Reef Grill comes back strong

No one could really blame Don and Julie Lloyd if they had decided not reopen the Reef Grill restaurant and the Royal Palms bar after Hurricane Ivan.

Last Thursday, however, the popular restaurant and night spot did fact reopen, a testament to the commitment of many people, including co-owner Captain Charles Kirkconnell.

Besides extensive damage to the property’s buildings and bar caused by the storm itself, the management and owners had to recover from several manmade disasters as well.

Some people would have simply walked away discouraged – like several Grand Cayman restaurant owners after Hurricane Ivan – but not the Lloyds, who have been involved in the restaurant business here since 1982 in establishments like the Almond Tree and D.J.’s Café.


There was looting after the hurricane reported in many bars and restaurants on the island, but few establishments had to endure the kind of theft that occurred at the Reef Grill.

After serving its last meals on the Thursday evening before the storm, the restaurant closed for the storm. Sometime between Saturday night and Monday morning, thieves made away with over $25,000 worth of the restaurant’s belongings, none of which was insured.

Mr. Lloyd can rattle off a long list of stolen items: ‘They took three five-ton air conditioning compressors, two large screen televisions, two sound systems, all of our computers, silverware, glassware, plates, linens, pots, pans – pretty much everything,’ he says.

Rather than the typical opportunistic looting that took place in Cayman after the storm, the theft at the Reef Grill appeared to be more planned out. ‘They knew what they were doing,’ says Mr. Lloyd. ‘They had to have at least two people to lift the air conditioning compressors, and they even brought the right tools for cutting copper wire.’

Mr. Lloyd acknowledges that the thieves had to have a truck in which to load the stolen goods as well.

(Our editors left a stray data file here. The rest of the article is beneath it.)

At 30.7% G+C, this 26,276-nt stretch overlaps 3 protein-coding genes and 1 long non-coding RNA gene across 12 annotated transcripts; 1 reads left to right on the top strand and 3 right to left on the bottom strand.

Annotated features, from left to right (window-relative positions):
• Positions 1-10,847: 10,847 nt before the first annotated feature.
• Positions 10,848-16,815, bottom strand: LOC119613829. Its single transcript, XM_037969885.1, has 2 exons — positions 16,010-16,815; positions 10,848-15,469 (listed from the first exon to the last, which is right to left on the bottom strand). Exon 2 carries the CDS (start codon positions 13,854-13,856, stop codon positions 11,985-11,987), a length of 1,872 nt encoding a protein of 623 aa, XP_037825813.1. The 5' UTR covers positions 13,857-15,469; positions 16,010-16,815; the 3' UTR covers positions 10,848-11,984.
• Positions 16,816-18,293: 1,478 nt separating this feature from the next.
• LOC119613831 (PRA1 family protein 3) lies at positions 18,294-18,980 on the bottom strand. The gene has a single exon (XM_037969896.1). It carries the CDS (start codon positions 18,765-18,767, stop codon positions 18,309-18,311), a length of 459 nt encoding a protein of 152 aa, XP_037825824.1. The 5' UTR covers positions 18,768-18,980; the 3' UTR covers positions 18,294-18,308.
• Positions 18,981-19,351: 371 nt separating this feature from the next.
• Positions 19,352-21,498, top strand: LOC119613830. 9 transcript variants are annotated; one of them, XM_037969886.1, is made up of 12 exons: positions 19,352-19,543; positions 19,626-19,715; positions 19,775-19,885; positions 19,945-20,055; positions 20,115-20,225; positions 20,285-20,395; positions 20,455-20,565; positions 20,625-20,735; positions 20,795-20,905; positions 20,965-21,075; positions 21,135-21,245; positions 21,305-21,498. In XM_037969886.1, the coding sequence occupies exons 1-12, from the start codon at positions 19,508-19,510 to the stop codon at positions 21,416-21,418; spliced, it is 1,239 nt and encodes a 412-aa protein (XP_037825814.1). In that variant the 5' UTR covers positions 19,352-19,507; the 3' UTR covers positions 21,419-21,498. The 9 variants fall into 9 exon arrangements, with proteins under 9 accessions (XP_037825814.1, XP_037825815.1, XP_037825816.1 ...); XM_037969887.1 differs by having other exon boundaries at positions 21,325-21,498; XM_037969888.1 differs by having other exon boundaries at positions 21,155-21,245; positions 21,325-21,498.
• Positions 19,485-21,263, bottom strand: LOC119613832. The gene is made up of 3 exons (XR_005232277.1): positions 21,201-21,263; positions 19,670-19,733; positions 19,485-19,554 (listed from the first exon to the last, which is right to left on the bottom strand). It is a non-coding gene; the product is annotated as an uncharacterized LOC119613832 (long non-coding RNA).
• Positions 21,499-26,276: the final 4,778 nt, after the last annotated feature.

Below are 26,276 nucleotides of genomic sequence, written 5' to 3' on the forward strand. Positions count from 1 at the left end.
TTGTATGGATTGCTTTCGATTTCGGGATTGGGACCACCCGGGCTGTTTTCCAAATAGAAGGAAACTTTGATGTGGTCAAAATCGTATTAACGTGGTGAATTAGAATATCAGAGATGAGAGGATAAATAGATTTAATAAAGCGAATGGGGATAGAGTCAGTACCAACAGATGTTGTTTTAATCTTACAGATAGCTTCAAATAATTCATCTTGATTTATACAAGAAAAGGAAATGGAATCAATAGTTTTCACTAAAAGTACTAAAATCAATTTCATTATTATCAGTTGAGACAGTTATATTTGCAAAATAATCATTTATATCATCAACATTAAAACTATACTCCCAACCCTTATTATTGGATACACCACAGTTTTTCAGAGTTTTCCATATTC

The Lloyds were off the island in upstate New York with their dogs during the storm, and it was up to head chef George Dahlstrom and another employee to survey the damage on Monday morning.

‘They were kind of in shock with what they found,’ says Mr. Lloyd. ‘There were people rummaging through the store room taking what they could find. People were emptying sandbags and using them as backpacks to put stuff in. Our employees said they couldn’t do anything about it because there were just too many people.’

One thing that the employees were able to save was a good portion of the restaurant’s wine stock. ‘They started hauling the wine up to George’s apartment on Monday. They probably saved $25,000 worth of wine,’ Mr. Lloyd says.

Other challenges

Theft wasn’t the only challenge the Lloyds would face in reopening the establishment. Back on the island 10 days after the storm, Don started the process of cleaning up the debris.

Mr. Lloyd arranged for a heavy equipment company to clear some of the damaged structures. He says that at some point an employee of that company took it upon himself to do some demolition, and levelled the wrong building.